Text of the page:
1 c. plain greek yogurt
1 cucumber (finely chopped - I keep the skin on, but can remove if preferred)
Variety of fresh chopped herbs (I'm sure there's a proper measurement.. I don't know it) Some of our favourite herbs to use together: mint, parsley, dill and basil
1 tbsp lemon juice (can also grate some of rind if you'd like)
Pepper to taste
Banana Muffins: I often add other fruit/veg to spice it up (grated carrot or zucchini, blueberries or chocolate chips)
Meatloaf: This is a great simple base meatloaf recipe that you can play around and add to (veggies, salsa, etc. to fit your family needs/preferences
1 1/2-2 lbs. beef
1 c. breadcrumbs
1 chopped onion
1 c. milk of choice (dairy sticks the best, almond tends not to hold as well.. in my opinion.. both taste great, we prefer dairy for this recipe)
salt/pepper to taste
2 tbsp brown sugar
2 tbsp mustard (regular, honey or dijon all delish)
1/3 c. ketchup
Preheat the oven to 350F, pour sauce over loaf and bake for 1 1/2hr. This time tends to fluctuate with me depending on how much beef. * This is a great base for meatloaf as well, although we tend to take out the milk to make it more sticky and add herbs like parsley.
Chia Pudding: Like yogurt and oatmeal, this pudding is an awesome base for introducing new flavours and textures. Just know the ration - 3 tbsp chia seeds to 1 c. milk of choice. Best results overnight, and milk choice can impact the time to get the pudding texture, but I'd say at least 4 hours if you're in a pinch. Then you can add whatever you like to flavour it. Here's some of our favourites:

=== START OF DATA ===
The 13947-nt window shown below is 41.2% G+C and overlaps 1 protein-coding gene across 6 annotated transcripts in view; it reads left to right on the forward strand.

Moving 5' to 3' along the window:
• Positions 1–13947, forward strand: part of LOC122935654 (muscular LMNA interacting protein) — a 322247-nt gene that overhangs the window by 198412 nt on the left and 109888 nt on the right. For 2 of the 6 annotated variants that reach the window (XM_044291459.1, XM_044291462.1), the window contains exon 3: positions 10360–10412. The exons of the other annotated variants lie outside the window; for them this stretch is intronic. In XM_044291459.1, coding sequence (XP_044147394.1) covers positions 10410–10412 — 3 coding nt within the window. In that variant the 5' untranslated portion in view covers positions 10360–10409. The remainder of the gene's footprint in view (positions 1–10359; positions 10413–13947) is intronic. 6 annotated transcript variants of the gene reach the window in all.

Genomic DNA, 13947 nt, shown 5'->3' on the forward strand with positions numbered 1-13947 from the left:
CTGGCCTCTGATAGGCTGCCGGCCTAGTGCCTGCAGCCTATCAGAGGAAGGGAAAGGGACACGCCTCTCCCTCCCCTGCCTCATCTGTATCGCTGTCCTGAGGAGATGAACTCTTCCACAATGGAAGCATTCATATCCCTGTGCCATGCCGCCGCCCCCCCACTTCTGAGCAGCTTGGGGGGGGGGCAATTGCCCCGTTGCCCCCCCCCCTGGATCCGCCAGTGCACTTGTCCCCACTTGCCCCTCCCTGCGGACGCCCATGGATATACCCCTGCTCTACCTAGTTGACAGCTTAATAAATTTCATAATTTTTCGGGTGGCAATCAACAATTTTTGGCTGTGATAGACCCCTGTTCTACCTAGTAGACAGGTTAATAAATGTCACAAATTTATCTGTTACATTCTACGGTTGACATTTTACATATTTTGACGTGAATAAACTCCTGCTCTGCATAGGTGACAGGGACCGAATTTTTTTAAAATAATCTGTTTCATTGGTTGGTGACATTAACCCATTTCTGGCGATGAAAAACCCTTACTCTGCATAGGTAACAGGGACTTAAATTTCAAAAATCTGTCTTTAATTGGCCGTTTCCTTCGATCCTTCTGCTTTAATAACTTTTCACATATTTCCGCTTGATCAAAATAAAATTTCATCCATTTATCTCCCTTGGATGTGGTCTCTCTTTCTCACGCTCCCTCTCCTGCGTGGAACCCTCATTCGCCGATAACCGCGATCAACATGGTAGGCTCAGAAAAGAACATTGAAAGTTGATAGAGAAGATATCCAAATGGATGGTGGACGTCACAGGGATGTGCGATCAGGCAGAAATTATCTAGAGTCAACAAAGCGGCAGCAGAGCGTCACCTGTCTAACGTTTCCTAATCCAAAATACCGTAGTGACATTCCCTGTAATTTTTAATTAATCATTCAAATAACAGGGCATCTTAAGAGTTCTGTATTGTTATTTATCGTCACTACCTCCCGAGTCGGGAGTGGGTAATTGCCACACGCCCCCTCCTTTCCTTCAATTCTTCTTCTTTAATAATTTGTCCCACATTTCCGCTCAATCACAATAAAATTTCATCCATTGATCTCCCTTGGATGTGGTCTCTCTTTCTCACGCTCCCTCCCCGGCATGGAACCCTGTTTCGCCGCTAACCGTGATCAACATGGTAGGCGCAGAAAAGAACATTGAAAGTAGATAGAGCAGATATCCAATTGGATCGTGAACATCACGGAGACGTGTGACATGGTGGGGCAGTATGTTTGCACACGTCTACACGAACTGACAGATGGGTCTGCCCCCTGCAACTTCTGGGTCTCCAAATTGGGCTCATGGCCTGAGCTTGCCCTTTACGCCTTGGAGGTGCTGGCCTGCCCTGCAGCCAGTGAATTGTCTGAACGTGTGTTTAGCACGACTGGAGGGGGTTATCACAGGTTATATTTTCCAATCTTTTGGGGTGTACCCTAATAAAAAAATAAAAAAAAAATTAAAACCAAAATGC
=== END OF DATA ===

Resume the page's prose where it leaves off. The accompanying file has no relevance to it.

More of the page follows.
3 tbsp chia seeds
1 c. milk of choice
Strawberries & Banana/ Peanut Butter & Banana/ Shredded Carrots & Cinnamon/ Blueberries & Blackberries/ Maple Syrup and baked apples
Stir occasionally, eat when reached desired texture, store in fridge (up to 5 days)
Jambalaya: This and stir-fry are easy, filling and easily make large portions
1 lb. protein (I often use ground beef, turkey or chicken)
1 or 2 servings of rice/quinoa (your pick on grain and size of serving)
CRAP ton of veggies (our favourites: broccoli, onions, zucchini, carrots, cabbage, mushrooms, spinach)
Cook up your ground meat, make your grain, saute your vegetables of choice. Combine it all together... and add the salsa. It's delicious.
BLW has been an awesome practice in our home. It has encouraged me to spend more time in the kitchen and get creative with my food, challenged me to try new foods myself, and relearn the structure of a meal and importance of nutrient-dense food. It's building a fabulous habit for all of us to eat clean, whole foods, prep and cook from home and learn to use what you have to make something fun and tasty. It's been awesome not stressing over whether Beau is eating well enough, worrying about how to feed him if we are out running errands, or buying a bunch of baby only things that the entire family can't use. If anyone is thinking of taking the plunge, feeling discouraged or simply interested in this approach to solids, I highly recommend. Check out my first BLW blog, there I've linked all the resources I used/and continue to utilize through this journey.
All my love,